Alternative Fuel Vehicles Alternative Fueled Research Proposal

Excerpt from Research Proposal :

I do that every day. But I've never done that with a car. I buy what I need to look successful. Besides, how would I ever calculate a payback when I have no idea what gasoline will cost in the future?" A few said with apparent certainty, "one year" or "two years." However, when we inquired where the number came from, they simply asserted that they spent lots of money on gasoline and would quickly earn their money back through savings. A smaller group proposed longer terms -- eight to ten years -- noting that they keep their cars for a long time. Several households explained that their lack of attention to gas costs was due to the fact that they felt they couldn't do anything about it; they had to drive as much as they did to lead the lives they had constructed for themselves." (Kurani, Turrentine, and Heffner, 2007)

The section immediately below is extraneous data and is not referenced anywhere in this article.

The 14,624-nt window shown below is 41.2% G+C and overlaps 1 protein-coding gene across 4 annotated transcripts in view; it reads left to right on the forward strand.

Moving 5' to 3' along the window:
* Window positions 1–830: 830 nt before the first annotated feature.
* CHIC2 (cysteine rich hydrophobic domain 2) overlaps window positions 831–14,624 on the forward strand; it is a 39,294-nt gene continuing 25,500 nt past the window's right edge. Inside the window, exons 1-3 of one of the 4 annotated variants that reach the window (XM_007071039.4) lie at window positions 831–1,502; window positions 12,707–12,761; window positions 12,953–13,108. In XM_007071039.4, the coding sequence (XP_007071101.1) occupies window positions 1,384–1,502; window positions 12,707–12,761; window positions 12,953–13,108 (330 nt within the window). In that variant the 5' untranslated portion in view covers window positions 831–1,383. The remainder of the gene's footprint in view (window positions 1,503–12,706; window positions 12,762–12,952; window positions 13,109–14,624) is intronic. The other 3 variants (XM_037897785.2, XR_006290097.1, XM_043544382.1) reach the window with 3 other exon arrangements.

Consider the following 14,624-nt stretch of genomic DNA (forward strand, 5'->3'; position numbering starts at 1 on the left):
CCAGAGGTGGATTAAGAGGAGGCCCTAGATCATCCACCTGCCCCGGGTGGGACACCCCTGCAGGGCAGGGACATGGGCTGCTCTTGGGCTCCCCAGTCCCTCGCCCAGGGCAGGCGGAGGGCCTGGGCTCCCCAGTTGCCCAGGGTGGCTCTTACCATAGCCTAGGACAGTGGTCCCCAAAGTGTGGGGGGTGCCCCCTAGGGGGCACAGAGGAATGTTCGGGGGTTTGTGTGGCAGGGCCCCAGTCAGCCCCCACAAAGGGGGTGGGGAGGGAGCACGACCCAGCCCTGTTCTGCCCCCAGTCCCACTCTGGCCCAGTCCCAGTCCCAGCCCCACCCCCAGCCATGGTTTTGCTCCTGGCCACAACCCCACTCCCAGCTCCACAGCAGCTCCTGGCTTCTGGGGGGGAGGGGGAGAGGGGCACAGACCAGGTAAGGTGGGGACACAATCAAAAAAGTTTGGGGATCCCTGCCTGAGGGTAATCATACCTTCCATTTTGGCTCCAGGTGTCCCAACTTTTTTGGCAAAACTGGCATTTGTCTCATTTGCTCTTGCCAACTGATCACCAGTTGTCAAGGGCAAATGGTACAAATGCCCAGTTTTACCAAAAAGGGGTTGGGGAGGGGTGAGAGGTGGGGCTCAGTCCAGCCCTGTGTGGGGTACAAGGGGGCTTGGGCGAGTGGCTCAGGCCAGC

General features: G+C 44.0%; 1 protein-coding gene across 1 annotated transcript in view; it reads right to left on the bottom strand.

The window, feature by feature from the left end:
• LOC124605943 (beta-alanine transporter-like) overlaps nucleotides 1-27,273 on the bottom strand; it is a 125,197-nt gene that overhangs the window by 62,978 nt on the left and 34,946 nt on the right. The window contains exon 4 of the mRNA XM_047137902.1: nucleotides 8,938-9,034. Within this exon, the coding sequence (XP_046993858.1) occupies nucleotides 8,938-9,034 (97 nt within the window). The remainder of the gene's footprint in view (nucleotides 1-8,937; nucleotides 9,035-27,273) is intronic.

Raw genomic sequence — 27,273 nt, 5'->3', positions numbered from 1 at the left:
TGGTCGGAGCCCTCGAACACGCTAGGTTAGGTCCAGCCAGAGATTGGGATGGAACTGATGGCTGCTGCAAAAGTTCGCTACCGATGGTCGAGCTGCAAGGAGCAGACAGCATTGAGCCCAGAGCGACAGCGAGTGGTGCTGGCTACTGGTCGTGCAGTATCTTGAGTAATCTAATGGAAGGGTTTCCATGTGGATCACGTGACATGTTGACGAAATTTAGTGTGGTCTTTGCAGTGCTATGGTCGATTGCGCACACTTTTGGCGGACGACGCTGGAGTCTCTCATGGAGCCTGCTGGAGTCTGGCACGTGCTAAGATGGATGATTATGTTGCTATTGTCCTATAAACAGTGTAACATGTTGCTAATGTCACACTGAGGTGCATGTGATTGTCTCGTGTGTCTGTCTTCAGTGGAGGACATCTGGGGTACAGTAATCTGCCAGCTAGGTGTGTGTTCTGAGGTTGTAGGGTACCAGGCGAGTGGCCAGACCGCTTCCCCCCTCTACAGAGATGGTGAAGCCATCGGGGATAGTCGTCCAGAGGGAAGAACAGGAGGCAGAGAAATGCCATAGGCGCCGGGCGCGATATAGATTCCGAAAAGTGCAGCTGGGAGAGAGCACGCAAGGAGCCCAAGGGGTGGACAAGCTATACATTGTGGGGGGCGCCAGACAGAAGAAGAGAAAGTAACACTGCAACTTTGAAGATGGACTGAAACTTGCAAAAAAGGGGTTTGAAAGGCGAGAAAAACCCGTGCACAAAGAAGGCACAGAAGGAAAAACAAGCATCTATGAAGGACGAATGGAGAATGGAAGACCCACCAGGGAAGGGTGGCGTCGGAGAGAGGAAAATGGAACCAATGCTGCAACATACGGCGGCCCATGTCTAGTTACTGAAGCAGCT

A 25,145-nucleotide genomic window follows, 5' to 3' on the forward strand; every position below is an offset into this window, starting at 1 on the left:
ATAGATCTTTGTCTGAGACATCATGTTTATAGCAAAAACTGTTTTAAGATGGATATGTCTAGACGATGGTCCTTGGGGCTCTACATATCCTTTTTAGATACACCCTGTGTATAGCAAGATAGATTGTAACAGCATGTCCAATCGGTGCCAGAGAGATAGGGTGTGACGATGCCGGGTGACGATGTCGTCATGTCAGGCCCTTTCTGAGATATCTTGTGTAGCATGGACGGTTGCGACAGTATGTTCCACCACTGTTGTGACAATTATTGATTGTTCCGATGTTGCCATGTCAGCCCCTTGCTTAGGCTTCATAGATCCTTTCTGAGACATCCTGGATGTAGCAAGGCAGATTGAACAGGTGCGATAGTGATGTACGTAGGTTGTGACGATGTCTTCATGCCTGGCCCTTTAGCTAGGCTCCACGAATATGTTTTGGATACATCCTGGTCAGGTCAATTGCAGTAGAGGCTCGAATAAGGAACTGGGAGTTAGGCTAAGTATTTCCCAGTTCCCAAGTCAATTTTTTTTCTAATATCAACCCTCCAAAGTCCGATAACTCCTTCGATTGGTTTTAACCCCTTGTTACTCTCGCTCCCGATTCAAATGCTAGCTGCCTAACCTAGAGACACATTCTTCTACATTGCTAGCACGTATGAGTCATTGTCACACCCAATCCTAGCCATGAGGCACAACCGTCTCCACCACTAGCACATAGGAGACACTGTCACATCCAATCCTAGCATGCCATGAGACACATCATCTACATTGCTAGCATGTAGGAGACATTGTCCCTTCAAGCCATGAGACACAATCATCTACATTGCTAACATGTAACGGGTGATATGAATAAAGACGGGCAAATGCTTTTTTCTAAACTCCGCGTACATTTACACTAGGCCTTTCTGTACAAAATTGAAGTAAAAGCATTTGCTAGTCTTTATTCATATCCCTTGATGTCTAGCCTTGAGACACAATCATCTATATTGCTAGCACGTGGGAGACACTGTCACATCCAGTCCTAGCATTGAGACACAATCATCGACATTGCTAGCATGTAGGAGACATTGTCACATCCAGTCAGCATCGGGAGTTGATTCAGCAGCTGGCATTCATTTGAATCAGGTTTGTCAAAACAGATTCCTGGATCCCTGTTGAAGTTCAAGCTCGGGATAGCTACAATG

Kurani, Turrentine, and Heffner state in regards to the choice of a hybrid vehicle that there have been a number of articles in the mainstream media and it has been noted as well by the automotive press "that the buyers of hybrids do not make the extra cost of their vehicles back through gas savings. These articles contended that hybrid vehicles cost $2,000 to $3,000 more than vehicles of similar size and power. Our small group of hybrid vehicle buyers confessed they had never thought of or calculated a payback when they bought their hybrid. In fact, these people surprised us with how little attention they paid to fuel costs. They did pay a lot of attention to fuel economy. Drivers of hybrids confessed that they watched their fuel economy gauges compulsively. But none kept track of costs. They liked how much better their car's MPG was than other cars, and their gauges made them feel good about their vehicle choice. It turns out they bought hybrids mainly for ideological reasons, and not to save money." (2007)